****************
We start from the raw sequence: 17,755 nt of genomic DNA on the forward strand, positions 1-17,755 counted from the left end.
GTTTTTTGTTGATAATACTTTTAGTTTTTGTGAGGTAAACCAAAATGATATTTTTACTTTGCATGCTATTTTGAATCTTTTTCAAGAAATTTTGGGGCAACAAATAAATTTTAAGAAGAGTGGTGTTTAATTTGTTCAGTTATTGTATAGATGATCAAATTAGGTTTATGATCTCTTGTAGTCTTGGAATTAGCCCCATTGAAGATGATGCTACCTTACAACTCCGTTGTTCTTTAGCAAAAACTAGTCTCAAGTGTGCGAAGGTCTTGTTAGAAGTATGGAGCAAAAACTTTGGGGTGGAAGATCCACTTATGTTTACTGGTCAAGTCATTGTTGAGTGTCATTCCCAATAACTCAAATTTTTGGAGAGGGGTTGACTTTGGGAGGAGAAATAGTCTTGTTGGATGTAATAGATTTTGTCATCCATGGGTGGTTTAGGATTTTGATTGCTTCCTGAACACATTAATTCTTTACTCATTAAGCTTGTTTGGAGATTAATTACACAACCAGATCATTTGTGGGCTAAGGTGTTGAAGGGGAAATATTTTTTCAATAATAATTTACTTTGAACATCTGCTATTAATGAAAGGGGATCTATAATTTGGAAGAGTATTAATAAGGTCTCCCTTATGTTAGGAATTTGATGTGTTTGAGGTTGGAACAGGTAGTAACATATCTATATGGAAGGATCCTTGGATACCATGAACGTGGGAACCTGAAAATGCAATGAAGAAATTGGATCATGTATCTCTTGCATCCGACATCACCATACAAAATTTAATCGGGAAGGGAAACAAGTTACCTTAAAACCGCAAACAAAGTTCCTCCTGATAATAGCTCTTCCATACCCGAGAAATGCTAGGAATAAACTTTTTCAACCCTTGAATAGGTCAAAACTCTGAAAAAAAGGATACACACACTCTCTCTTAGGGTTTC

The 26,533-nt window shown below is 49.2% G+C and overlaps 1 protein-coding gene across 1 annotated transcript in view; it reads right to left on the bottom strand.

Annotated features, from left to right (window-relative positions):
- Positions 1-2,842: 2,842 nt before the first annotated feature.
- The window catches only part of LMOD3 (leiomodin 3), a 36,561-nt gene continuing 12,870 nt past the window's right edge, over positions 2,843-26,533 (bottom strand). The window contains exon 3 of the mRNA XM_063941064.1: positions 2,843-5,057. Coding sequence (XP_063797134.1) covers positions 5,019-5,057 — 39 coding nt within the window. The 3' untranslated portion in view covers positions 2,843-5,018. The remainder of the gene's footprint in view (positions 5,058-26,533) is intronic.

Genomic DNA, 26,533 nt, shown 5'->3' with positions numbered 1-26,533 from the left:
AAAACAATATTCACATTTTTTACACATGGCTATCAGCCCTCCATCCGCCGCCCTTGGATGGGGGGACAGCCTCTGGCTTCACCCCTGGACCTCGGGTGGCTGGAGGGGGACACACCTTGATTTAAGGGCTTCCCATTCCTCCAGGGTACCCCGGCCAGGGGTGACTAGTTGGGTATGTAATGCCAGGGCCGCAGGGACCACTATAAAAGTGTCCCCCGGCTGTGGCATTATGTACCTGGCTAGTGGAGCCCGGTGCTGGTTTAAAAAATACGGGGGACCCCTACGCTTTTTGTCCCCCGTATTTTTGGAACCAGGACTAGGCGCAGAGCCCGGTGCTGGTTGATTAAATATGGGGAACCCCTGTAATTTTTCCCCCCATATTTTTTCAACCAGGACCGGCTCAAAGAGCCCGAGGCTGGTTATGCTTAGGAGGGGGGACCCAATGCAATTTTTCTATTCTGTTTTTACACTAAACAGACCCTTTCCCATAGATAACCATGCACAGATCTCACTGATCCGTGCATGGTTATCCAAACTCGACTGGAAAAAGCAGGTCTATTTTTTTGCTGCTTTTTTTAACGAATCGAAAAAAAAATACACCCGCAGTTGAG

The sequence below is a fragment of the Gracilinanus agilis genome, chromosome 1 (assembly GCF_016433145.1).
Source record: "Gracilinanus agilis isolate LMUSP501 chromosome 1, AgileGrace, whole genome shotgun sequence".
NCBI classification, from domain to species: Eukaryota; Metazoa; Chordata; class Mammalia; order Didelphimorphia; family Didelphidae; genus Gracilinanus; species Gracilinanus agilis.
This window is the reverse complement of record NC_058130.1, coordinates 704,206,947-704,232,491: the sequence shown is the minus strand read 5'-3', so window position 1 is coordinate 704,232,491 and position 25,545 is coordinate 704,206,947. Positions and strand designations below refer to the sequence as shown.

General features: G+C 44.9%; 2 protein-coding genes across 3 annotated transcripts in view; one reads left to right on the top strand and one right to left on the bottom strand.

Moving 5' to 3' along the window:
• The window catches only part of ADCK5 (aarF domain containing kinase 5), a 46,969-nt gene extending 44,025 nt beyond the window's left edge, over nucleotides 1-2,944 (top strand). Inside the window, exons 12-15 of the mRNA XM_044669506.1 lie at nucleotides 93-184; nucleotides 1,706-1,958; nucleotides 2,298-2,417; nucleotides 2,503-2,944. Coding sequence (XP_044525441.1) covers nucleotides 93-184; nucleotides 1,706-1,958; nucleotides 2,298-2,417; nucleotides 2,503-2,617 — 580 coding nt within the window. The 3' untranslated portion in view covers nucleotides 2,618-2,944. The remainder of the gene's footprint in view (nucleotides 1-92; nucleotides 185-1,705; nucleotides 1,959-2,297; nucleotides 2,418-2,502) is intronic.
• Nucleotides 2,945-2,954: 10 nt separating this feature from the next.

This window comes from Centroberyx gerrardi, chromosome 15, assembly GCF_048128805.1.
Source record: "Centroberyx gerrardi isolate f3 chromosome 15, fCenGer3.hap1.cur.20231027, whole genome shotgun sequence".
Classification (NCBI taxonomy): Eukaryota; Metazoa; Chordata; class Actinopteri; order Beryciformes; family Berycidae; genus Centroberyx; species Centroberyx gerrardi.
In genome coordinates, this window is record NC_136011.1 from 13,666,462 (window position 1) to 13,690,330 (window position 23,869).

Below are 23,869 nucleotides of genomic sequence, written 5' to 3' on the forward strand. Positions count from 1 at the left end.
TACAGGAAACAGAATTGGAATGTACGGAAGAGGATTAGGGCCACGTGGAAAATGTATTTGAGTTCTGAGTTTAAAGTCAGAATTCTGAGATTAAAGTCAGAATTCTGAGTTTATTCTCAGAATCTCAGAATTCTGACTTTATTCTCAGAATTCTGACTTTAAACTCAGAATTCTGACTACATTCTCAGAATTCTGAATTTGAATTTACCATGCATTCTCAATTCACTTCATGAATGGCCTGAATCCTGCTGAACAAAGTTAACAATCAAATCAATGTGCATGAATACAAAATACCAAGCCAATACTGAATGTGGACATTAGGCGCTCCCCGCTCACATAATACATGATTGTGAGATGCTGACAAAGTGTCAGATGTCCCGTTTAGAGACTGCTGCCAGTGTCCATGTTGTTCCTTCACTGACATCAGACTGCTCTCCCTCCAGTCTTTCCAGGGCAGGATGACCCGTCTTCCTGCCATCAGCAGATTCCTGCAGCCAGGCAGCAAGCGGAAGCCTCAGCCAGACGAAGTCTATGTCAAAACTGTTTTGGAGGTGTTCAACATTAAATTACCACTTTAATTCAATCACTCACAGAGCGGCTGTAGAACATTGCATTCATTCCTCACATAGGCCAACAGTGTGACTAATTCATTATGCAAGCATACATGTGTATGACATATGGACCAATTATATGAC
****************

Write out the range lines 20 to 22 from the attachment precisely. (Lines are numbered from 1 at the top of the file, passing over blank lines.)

In genome coordinates, this window is record NC_136011.1 from 13,666,462 (window position 1) to 13,690,330 (window position 23,869).

Below are 23,869 nucleotides of genomic sequence, written 5' to 3' on the forward strand. Positions count from 1 at the left end.
TACAGGAAACAGAATTGGAATGTACGGAAGAGGATTAGGGCCACGTGGAAAATGTATTTGAGTTCTGAGTTTAAAGTCAGAATTCTGAGATTAAAGTCAGAATTCTGAGTTTATTCTCAGAATCTCAGAATTCTGACTTTATTCTCAGAATTCTGACTTTAAACTCAGAATTCTGACTACATTCTCAGAATTCTGAATTTGAATTTACCATGCATTCTCAATTCACTTCATGAATGGCCTGAATCCTGCTGAACAAAGTTAACAATCAAATCAATGTGCATGAATACAAAATACCAAGCCAATACTGAATGTGGACATTAGGCGCTCCCCGCTCACATAATACATGATTGTGAGATGCTGACAAAGTGTCAGATGTCCCGTTTAGAGACTGCTGCCAGTGTCCATGTTGTTCCTTCACTGACATCAGACTGCTCTCCCTCCAGTCTTTCCAGGGCAGGATGACCCGTCTTCCTGCCATCAGCAGATTCCTGCAGCCAGGCAGCAAGCGGAAGCCTCAGCCAGACGAAGTCTATGTCAAAACTGTTTTGGAGGTGTTCAACATTAAATTACCACTTTAATTCAATCACTCACAGAGCGGCTGTAGAACATTGCATTCATTCCTCACATAGGCCAACAGTGTGACTAATTCATTATGCAAGCATACATGTGTATGACATATGGACCAATTATATGAC